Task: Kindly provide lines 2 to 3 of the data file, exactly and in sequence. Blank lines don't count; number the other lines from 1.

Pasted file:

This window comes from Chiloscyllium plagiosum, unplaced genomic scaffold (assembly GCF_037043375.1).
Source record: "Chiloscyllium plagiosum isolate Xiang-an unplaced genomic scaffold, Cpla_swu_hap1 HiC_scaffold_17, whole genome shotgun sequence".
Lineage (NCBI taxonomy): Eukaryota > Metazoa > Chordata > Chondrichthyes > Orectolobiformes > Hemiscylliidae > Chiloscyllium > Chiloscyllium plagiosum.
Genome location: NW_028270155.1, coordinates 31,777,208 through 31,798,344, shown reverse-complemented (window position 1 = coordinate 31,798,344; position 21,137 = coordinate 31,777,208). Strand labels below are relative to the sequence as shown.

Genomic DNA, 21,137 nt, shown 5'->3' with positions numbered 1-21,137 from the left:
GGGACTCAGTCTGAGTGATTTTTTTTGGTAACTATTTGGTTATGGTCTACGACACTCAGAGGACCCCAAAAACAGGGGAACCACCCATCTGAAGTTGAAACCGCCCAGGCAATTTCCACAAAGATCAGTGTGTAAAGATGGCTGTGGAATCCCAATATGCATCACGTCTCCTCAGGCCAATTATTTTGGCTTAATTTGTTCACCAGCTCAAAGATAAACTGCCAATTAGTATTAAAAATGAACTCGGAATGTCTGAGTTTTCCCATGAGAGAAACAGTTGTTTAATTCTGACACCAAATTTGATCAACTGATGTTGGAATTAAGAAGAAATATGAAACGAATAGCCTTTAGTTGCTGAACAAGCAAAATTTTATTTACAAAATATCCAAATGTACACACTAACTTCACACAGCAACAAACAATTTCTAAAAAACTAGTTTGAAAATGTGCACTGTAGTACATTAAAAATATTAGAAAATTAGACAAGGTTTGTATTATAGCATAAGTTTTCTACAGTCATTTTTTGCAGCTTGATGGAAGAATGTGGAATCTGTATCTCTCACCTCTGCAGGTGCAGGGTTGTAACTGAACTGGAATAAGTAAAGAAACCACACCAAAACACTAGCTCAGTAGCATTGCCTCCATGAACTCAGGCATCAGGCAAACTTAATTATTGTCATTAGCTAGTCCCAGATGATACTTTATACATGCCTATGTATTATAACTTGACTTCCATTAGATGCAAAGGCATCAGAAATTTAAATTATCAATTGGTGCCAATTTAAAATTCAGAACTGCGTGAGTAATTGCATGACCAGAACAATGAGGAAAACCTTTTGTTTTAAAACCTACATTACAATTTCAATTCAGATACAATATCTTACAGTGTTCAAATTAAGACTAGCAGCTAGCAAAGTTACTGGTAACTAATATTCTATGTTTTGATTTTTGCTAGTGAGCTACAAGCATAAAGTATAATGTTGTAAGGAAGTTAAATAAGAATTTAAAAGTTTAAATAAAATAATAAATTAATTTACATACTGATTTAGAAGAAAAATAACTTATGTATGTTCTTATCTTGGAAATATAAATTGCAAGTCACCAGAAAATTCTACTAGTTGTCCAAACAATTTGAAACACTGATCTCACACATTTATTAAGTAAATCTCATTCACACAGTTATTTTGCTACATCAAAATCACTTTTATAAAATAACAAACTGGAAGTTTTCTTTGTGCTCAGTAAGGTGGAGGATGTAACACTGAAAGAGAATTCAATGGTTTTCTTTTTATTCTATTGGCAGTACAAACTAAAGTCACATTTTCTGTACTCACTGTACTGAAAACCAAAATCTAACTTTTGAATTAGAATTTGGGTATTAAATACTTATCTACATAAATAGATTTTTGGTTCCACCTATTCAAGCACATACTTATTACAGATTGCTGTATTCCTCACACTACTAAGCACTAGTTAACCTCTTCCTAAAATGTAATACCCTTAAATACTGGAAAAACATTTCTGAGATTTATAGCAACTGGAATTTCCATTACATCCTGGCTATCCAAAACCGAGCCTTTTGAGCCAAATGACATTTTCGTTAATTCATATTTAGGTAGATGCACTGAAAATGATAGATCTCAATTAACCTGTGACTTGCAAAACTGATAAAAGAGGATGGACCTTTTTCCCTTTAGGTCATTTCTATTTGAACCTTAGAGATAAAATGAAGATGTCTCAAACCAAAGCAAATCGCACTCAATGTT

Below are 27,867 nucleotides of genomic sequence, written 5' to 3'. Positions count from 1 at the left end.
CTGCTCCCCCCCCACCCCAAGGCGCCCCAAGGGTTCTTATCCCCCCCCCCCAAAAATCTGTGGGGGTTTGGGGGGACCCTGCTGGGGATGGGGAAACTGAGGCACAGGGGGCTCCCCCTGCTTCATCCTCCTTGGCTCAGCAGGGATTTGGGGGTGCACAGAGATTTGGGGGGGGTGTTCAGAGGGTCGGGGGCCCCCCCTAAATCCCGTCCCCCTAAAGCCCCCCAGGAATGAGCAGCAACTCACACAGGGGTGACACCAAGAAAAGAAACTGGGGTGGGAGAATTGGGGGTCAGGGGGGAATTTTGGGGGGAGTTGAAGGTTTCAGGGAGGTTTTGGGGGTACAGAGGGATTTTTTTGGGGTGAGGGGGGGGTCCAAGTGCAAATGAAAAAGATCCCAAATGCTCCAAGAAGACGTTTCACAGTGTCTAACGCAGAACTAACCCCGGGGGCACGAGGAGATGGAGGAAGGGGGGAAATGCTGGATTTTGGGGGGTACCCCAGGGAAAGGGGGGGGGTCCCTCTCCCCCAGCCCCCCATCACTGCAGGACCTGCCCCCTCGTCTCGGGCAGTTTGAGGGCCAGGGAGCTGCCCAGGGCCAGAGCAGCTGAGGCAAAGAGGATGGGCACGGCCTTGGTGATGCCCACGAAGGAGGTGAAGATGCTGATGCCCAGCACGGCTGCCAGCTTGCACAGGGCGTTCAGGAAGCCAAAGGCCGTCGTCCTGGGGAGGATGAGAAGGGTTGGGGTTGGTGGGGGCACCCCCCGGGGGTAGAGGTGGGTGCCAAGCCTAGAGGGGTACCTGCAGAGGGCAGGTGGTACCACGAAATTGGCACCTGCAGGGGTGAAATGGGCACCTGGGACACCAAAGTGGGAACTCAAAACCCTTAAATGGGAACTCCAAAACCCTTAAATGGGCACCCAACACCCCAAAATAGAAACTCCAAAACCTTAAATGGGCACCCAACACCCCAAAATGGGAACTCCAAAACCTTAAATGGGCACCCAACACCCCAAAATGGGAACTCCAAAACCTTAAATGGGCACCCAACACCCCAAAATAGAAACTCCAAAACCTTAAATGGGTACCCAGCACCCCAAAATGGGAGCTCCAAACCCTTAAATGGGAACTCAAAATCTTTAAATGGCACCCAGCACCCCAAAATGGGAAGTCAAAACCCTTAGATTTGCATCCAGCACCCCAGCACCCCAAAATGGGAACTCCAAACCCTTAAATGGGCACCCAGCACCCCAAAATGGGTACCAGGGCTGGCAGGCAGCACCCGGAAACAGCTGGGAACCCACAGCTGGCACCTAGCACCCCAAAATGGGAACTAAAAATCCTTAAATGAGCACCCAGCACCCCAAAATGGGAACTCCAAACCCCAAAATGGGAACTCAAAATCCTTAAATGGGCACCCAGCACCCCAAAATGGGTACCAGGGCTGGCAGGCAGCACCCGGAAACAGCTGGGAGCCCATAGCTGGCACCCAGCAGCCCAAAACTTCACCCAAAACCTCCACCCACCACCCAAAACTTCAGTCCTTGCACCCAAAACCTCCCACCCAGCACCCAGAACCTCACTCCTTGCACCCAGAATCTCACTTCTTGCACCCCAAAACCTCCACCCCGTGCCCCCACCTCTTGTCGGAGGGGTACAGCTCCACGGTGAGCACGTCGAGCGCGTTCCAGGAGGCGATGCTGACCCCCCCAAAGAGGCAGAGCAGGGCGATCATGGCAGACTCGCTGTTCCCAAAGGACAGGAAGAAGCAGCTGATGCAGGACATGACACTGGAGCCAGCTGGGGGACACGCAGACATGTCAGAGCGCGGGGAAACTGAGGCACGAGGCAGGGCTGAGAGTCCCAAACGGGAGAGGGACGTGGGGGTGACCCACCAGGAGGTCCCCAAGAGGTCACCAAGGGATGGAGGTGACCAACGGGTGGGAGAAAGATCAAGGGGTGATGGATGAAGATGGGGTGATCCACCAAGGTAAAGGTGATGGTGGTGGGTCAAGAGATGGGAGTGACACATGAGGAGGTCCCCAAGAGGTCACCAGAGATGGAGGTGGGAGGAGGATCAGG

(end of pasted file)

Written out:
Source record: "Chiloscyllium plagiosum isolate Xiang-an unplaced genomic scaffold, Cpla_swu_hap1 HiC_scaffold_17, whole genome shotgun sequence".
Lineage (NCBI taxonomy): Eukaryota > Metazoa > Chordata > Chondrichthyes > Orectolobiformes > Hemiscylliidae > Chiloscyllium > Chiloscyllium plagiosum.